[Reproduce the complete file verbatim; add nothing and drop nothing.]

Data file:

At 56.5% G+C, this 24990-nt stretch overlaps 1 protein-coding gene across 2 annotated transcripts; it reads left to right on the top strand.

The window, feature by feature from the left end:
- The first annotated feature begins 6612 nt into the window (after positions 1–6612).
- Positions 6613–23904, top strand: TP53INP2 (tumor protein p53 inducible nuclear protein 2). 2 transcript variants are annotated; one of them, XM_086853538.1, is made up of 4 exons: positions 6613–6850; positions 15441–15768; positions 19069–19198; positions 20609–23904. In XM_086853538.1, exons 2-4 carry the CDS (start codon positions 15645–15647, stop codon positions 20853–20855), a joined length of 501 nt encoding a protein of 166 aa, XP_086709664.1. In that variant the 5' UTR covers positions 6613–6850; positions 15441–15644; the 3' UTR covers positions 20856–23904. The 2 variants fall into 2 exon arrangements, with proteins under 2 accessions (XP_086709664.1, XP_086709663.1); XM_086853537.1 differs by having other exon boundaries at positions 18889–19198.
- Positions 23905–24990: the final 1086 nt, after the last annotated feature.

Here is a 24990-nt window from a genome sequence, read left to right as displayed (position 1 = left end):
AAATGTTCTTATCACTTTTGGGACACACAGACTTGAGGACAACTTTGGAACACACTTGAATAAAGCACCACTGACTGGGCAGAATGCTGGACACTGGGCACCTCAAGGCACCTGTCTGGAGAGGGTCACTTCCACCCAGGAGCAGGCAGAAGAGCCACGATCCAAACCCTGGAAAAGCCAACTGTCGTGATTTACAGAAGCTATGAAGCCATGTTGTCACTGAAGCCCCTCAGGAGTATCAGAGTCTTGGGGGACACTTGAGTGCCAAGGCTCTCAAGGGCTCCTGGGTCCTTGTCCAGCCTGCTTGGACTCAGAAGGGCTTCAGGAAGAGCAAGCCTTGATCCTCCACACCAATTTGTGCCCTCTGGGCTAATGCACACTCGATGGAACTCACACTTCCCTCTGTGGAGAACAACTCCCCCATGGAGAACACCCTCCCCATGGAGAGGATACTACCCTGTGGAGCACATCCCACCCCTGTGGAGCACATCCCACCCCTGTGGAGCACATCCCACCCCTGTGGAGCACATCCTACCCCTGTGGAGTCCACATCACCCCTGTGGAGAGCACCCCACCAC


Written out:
At 56.5% G+C, this 24990-nt stretch overlaps 1 protein-coding gene across 2 annotated transcripts; it reads left to right on the top strand.

The window, feature by feature from the left end:
- The first annotated feature begins 6612 nt into the window (after positions 1–6612).
- Positions 6613–23904, top strand: TP53INP2 (tumor protein p53 inducible nuclear protein 2). 2 transcript variants are annotated; one of them, XM_086853538.1, is made up of 4 exons: positions 6613–6850; positions 15441–15768; positions 19069–19198; positions 20609–23904. In XM_086853538.1, exons 2-4 carry the CDS (start codon positions 15645–15647, stop codon positions 20853–20855), a joined length of 501 nt encoding a protein of 166 aa, XP_086709664.1. In that variant the 5' UTR covers positions 6613–6850; positions 15441–15644; the 3' UTR covers positions 20856–23904. The 2 variants fall into 2 exon arrangements, with proteins under 2 accessions (XP_086709664.1, XP_086709663.1); XM_086853537.1 differs by having other exon boundaries at positions 18889–19198.
- Positions 23905–24990: the final 1086 nt, after the last annotated feature.

Here is a 24990-nt window from a genome sequence, read left to right as displayed (position 1 = left end):
AAATGTTCTTATCACTTTTGGGACACACAGACTTGAGGACAACTTTGGAACACACTTGAATAAAGCACCACTGACTGGGCAGAATGCTGGACACTGGGCACCTCAAGGCACCTGTCTGGAGAGGGTCACTTCCACCCAGGAGCAGGCAGAAGAGCCACGATCCAAACCCTGGAAAAGCCAACTGTCGTGATTTACAGAAGCTATGAAGCCATGTTGTCACTGAAGCCCCTCAGGAGTATCAGAGTCTTGGGGGACACTTGAGTGCCAAGGCTCTCAAGGGCTCCTGGGTCCTTGTCCAGCCTGCTTGGACTCAGAAGGGCTTCAGGAAGAGCAAGCCTTGATCCTCCACACCAATTTGTGCCCTCTGGGCTAATGCACACTCGATGGAACTCACACTTCCCTCTGTGGAGAACAACTCCCCCATGGAGAACACCCTCCCCATGGAGAGGATACTACCCTGTGGAGCACATCCCACCCCTGTGGAGCACATCCCACCCCTGTGGAGCACATCCCACCCCTGTGGAGCACATCCTACCCCTGTGGAGTCCACATCACCCCTGTGGAGAGCACCCCACCAC